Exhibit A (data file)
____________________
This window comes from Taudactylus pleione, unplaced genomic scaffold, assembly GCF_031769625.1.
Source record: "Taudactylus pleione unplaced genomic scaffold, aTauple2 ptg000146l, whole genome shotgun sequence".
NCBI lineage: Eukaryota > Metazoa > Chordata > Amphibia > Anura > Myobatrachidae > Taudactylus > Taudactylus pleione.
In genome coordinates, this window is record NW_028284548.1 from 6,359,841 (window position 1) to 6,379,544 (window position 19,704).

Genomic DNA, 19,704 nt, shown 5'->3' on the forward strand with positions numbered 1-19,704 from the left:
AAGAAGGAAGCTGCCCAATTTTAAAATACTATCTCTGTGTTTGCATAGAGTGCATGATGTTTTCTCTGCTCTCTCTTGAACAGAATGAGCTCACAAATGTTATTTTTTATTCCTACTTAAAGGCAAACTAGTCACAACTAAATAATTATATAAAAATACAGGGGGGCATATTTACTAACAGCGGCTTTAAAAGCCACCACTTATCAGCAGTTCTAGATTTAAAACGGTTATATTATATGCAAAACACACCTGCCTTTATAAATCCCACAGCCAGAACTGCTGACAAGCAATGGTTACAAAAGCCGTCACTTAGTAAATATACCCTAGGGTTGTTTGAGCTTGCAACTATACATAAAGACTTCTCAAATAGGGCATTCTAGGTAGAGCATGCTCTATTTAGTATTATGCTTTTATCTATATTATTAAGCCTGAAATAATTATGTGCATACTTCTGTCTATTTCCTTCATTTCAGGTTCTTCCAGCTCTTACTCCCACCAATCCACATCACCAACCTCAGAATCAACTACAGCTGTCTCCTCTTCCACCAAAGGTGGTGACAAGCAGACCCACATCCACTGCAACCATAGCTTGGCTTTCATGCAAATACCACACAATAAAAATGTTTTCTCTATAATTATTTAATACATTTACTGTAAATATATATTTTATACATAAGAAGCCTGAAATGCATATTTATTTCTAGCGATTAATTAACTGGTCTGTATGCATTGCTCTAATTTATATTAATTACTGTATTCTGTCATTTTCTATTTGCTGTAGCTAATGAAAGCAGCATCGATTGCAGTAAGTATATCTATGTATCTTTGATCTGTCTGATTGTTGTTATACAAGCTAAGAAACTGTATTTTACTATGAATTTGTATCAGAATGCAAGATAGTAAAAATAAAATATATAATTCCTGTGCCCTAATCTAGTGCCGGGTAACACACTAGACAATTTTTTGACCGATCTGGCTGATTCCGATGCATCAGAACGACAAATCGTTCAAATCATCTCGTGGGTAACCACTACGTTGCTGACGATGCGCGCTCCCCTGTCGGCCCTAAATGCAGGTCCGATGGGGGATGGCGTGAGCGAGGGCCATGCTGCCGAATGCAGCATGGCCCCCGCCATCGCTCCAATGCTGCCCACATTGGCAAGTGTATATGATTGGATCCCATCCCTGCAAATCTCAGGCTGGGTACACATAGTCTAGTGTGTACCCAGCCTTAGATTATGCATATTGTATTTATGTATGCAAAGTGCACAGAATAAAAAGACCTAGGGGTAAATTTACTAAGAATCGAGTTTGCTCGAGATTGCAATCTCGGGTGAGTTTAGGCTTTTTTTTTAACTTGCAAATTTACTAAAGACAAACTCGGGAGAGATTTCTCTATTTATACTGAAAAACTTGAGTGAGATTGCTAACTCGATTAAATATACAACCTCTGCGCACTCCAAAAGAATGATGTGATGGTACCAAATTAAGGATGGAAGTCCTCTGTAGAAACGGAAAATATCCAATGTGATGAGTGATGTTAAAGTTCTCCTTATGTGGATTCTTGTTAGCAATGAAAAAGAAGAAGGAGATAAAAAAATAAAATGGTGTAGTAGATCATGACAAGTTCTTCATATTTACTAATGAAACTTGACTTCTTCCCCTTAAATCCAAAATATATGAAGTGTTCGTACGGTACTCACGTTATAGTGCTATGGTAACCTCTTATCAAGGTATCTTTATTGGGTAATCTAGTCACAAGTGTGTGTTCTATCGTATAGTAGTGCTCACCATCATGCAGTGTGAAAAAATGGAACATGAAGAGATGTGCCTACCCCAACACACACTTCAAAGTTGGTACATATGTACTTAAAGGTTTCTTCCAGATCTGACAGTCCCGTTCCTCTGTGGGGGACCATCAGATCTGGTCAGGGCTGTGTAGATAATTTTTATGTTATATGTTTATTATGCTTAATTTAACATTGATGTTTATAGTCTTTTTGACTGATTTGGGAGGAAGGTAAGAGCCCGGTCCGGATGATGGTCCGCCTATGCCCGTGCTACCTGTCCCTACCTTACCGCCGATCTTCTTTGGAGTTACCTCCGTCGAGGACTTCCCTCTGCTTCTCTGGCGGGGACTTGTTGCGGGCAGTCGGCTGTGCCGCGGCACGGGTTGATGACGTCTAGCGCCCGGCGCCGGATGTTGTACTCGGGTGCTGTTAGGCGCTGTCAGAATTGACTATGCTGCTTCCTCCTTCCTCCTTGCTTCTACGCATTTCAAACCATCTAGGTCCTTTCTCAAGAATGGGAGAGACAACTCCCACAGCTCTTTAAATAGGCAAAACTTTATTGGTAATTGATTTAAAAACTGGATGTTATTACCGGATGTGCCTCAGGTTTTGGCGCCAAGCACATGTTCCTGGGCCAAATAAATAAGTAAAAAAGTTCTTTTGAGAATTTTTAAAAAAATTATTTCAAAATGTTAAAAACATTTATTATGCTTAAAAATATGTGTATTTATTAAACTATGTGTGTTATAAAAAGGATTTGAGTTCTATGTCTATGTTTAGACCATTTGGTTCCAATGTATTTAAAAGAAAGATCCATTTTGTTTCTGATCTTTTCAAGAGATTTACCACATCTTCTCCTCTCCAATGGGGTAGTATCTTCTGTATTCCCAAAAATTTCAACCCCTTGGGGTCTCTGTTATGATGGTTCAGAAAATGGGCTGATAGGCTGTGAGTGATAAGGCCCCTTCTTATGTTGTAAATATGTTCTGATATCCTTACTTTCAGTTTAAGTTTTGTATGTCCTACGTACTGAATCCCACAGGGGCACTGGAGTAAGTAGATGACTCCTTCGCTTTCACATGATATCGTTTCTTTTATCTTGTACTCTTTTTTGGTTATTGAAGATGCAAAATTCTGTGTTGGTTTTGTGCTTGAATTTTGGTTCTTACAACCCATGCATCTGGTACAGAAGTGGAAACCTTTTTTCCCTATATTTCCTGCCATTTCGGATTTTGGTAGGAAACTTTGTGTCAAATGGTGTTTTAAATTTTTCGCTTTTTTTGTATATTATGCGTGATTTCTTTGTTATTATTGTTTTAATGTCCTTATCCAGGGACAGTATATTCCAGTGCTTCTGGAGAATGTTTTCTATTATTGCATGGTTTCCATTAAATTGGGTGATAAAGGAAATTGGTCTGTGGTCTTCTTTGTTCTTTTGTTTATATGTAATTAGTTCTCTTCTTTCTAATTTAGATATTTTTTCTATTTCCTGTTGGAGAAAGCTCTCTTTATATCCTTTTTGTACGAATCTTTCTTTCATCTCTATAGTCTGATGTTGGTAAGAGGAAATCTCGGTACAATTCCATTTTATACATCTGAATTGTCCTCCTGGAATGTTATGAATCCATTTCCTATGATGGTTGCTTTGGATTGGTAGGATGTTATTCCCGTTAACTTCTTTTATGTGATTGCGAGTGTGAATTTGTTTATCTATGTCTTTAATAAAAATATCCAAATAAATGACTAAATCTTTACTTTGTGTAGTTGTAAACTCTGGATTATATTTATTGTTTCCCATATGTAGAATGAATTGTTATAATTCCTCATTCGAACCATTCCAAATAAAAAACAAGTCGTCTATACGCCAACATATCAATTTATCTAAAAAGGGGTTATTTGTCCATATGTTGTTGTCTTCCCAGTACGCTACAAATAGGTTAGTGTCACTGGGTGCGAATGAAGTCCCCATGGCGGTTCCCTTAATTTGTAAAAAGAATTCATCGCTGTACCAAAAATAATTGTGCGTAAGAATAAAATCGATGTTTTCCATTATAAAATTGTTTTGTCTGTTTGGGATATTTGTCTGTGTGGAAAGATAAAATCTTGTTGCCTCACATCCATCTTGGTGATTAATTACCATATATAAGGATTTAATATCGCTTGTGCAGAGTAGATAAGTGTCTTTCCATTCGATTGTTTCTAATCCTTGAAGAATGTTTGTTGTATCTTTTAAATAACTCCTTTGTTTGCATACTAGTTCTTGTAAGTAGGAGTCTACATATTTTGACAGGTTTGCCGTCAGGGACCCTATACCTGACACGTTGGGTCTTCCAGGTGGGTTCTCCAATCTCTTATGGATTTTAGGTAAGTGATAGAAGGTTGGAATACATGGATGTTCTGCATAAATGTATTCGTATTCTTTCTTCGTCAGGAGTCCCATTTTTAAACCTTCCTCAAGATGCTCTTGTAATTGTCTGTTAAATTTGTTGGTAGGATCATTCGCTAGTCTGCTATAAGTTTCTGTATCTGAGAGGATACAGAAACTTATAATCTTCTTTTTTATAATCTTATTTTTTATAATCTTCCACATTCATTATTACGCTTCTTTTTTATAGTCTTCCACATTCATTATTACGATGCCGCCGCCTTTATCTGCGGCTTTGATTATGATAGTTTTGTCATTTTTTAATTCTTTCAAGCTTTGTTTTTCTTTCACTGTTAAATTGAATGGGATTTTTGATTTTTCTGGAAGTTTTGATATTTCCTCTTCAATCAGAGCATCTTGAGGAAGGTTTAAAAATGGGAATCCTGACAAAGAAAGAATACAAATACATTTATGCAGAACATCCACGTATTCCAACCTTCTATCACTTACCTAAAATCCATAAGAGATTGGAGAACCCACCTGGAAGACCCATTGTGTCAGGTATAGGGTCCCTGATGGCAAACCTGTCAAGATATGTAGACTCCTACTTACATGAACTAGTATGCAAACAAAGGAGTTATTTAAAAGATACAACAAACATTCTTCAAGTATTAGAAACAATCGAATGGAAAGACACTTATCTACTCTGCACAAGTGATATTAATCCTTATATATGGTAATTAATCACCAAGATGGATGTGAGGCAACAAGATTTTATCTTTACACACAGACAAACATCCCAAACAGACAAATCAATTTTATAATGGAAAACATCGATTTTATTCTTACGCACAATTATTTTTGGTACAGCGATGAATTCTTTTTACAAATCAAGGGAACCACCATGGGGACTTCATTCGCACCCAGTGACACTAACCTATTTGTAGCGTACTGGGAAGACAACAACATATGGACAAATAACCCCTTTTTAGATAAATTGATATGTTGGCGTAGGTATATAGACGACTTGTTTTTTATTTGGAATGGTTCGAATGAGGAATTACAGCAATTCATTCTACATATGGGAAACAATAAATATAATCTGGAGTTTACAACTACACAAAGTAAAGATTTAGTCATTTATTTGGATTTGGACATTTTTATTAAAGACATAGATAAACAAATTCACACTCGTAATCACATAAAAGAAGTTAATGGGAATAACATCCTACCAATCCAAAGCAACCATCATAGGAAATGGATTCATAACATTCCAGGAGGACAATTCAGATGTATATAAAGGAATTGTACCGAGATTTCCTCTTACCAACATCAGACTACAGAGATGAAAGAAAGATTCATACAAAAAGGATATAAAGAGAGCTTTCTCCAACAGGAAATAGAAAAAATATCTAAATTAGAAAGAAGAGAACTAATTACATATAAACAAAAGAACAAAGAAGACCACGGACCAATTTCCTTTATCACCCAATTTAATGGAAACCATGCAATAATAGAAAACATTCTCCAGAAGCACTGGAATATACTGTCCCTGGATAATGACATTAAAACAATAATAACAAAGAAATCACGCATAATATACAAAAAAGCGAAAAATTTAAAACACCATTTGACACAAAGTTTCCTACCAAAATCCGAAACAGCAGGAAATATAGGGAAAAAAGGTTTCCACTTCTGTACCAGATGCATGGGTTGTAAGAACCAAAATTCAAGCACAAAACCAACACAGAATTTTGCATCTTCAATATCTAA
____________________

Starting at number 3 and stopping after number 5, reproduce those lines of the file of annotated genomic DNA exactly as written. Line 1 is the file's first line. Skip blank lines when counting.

NCBI lineage: Eukaryota > Metazoa > Chordata > Amphibia > Anura > Myobatrachidae > Taudactylus > Taudactylus pleione.
In genome coordinates, this window is record NW_028284548.1 from 6,359,841 (window position 1) to 6,379,544 (window position 19,704).

Genomic DNA, 19,704 nt, shown 5'->3' on the forward strand with positions numbered 1-19,704 from the left: